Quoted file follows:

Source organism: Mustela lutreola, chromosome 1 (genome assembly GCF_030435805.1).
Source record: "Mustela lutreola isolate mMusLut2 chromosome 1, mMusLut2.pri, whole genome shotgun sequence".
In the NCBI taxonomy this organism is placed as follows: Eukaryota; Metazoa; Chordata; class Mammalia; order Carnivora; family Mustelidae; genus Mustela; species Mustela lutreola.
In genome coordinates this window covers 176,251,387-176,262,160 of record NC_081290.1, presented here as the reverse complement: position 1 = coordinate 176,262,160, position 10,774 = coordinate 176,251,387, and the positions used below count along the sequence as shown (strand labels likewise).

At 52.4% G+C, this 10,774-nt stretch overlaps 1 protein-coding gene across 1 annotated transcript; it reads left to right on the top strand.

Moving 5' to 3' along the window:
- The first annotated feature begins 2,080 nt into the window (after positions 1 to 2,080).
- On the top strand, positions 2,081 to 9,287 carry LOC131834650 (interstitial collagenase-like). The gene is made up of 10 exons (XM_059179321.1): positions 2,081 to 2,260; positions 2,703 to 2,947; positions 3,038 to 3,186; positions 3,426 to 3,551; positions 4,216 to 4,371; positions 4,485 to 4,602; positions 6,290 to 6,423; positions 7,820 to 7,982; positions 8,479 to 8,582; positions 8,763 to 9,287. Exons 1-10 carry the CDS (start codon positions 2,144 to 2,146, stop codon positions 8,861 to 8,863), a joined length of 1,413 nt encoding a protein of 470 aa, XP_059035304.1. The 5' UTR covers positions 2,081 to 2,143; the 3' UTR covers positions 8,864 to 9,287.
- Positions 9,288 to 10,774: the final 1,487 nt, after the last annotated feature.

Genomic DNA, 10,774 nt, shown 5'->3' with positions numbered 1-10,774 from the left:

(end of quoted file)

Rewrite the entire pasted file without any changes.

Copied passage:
Source organism: Mustela lutreola, chromosome 1 (genome assembly GCF_030435805.1).
Source record: "Mustela lutreola isolate mMusLut2 chromosome 1, mMusLut2.pri, whole genome shotgun sequence".
In the NCBI taxonomy this organism is placed as follows: Eukaryota; Metazoa; Chordata; class Mammalia; order Carnivora; family Mustelidae; genus Mustela; species Mustela lutreola.
In genome coordinates this window covers 176,251,387-176,262,160 of record NC_081290.1, presented here as the reverse complement: position 1 = coordinate 176,262,160, position 10,774 = coordinate 176,251,387, and the positions used below count along the sequence as shown (strand labels likewise).

At 52.4% G+C, this 10,774-nt stretch overlaps 1 protein-coding gene across 1 annotated transcript; it reads left to right on the top strand.

Moving 5' to 3' along the window:
- The first annotated feature begins 2,080 nt into the window (after positions 1 to 2,080).
- On the top strand, positions 2,081 to 9,287 carry LOC131834650 (interstitial collagenase-like). The gene is made up of 10 exons (XM_059179321.1): positions 2,081 to 2,260; positions 2,703 to 2,947; positions 3,038 to 3,186; positions 3,426 to 3,551; positions 4,216 to 4,371; positions 4,485 to 4,602; positions 6,290 to 6,423; positions 7,820 to 7,982; positions 8,479 to 8,582; positions 8,763 to 9,287. Exons 1-10 carry the CDS (start codon positions 2,144 to 2,146, stop codon positions 8,861 to 8,863), a joined length of 1,413 nt encoding a protein of 470 aa, XP_059035304.1. The 5' UTR covers positions 2,081 to 2,143; the 3' UTR covers positions 8,864 to 9,287.
- Positions 9,288 to 10,774: the final 1,487 nt, after the last annotated feature.

Genomic DNA, 10,774 nt, shown 5'->3' with positions numbered 1-10,774 from the left: